The art of the Norwegian painter Edvard Munch (1863-1944) was always conducted in the shadow of illness – both his own and the hereditary mental illnesses that ran in his family. In his art, we discover the hidden fears and shadow thoughts that haunt us, and, in his most famous painting, The Scream, a response to ‘the enormous, infinite scream of nature’ that is always around us.

The American composer Robert Jager (1939-) is better known for his band and choral music, but a work that has recently entered his repertoire is Suite from Edvard Munch (1996). The mid-point of the Suite is inspired by one of the most famous paintings of the modern era, which portrays a radical and fundamental expression of fear and of the pressure of the modern world. Even if the painting is silent, Jager gives voice to that scream of nature – the sharp sound of the violins contrasts with the background noise of the percussion until we, as the audience, need to clap our hands over our ears with the artist.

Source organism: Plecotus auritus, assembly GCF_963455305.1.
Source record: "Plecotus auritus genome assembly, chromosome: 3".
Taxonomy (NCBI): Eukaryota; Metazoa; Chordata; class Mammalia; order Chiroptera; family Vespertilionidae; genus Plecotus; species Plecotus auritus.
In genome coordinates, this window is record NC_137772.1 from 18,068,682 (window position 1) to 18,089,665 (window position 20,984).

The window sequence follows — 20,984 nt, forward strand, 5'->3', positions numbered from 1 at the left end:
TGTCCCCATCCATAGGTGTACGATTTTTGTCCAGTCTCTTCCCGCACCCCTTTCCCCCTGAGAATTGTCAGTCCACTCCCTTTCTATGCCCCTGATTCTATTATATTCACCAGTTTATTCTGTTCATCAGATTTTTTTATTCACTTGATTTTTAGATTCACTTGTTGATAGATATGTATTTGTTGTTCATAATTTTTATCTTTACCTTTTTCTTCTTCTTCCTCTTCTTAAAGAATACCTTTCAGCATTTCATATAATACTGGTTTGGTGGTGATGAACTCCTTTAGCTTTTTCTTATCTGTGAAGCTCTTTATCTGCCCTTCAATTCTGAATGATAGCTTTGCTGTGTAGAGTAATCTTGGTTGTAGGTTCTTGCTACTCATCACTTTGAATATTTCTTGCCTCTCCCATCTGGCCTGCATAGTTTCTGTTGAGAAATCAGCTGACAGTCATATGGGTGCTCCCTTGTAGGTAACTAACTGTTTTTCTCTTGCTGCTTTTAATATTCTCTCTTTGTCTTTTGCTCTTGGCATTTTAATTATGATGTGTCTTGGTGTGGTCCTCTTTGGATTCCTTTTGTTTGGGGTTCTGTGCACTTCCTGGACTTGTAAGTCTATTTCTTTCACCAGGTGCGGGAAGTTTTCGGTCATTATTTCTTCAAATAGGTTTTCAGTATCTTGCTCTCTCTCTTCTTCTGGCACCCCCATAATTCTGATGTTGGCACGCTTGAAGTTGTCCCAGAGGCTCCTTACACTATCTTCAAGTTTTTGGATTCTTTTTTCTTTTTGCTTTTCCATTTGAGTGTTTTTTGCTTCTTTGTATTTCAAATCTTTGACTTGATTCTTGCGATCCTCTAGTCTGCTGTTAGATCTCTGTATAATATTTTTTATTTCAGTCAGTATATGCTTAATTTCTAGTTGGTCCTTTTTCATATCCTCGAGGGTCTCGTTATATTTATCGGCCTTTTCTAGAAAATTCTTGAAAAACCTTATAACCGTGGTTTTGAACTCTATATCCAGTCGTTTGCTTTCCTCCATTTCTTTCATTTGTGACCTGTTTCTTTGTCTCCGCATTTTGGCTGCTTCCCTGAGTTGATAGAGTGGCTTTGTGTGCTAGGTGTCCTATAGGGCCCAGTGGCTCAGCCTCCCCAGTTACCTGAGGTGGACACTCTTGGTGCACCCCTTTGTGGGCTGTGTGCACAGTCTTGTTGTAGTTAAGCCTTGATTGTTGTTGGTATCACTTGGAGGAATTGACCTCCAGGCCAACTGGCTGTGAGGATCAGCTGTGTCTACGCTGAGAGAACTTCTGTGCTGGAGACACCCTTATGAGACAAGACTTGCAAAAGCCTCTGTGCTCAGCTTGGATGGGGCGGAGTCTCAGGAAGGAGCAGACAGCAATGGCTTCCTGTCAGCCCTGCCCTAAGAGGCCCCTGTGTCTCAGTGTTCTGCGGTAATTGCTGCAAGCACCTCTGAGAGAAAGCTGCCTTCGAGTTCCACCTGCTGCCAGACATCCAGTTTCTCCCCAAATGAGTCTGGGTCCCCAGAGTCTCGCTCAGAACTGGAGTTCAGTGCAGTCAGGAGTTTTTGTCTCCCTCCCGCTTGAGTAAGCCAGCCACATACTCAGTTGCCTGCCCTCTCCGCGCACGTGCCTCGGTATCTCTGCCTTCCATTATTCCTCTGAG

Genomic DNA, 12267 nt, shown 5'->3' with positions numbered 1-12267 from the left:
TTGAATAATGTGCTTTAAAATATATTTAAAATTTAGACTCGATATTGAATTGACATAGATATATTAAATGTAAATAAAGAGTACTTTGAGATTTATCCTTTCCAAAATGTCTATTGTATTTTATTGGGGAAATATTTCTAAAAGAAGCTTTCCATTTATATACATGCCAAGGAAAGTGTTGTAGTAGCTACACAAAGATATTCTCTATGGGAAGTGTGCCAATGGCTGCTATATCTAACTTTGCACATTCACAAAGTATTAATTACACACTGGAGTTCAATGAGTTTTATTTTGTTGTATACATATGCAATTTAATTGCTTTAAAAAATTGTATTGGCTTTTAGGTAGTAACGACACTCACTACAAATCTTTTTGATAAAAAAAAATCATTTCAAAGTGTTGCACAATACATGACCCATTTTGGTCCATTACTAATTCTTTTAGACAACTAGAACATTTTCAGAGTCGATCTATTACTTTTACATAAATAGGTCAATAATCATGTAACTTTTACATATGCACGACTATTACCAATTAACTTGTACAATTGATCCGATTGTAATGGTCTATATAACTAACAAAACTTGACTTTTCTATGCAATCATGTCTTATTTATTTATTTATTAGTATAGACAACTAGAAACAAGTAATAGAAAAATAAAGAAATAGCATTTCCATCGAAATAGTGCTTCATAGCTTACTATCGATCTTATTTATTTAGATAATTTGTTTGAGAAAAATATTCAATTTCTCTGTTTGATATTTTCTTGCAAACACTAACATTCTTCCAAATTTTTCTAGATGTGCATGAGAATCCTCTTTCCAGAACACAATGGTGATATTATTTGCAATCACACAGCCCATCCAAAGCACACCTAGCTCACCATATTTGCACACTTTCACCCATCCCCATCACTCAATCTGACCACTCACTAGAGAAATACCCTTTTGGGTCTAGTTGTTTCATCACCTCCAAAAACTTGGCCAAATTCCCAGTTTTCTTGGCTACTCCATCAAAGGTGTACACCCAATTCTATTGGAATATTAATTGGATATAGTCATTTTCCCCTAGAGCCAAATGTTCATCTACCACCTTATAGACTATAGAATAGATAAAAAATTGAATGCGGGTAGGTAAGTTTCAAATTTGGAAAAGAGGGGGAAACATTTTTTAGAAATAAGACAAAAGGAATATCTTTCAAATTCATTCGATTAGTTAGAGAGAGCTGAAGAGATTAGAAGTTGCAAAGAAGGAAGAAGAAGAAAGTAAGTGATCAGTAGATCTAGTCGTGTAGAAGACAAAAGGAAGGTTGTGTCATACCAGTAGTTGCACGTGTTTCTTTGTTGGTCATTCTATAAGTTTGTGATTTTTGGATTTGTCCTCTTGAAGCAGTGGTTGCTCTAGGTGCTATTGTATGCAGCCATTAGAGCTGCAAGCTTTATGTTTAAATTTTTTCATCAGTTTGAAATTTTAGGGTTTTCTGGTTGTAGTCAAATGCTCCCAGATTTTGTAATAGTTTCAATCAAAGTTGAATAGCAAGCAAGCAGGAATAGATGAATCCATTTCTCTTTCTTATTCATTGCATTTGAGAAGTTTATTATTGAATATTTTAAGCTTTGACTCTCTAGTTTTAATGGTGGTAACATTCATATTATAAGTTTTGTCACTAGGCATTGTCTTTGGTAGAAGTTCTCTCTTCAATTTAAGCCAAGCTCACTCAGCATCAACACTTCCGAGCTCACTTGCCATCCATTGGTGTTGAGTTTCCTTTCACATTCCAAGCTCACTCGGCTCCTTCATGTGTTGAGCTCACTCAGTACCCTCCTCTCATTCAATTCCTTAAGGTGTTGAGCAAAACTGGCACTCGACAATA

The Scream, 1893 by Edvard Munch

The music of art is turning the tables and looking at both mediums in a different light.

The Great Wave off Kanagawa by Katsushika Hokusai inspired the French composer Claude Debussy to write La Mer (The Sea.) While writing his three-sketch-symphony, Debussy recalled his nautical father’s early plans for his career: “You perhaps do not know that I was destined for the life of a sailor and that it was only by chance that I was led away from it. But I still have a great passion for the sea.”

The Great Wave off Kanagawa by Katsushika Hokusai

The ocean seems a perfect match for Debussy’s art, with its shifting shapes, sparkling surfaces and mysterious depths. As he shunned conformity and the laws of composition, Debussy eschewed imagination and natural inspiration. “There is no theory.” he said, “you have merely to listen. Pleasure is the law…”

The Great Wave’s palette of indigo and imported Prussian blue inspired poet Rainer Mariner Rilke’s ‘Der Berg’ (The Mountain.) Hokusai cleverly played with perspective to make Japan’s grandest mountain appear as a small triangular mound within the hollow of the cresting wave, one of a series of thirty-six views of Mount Fuji, as Rilke pays tribute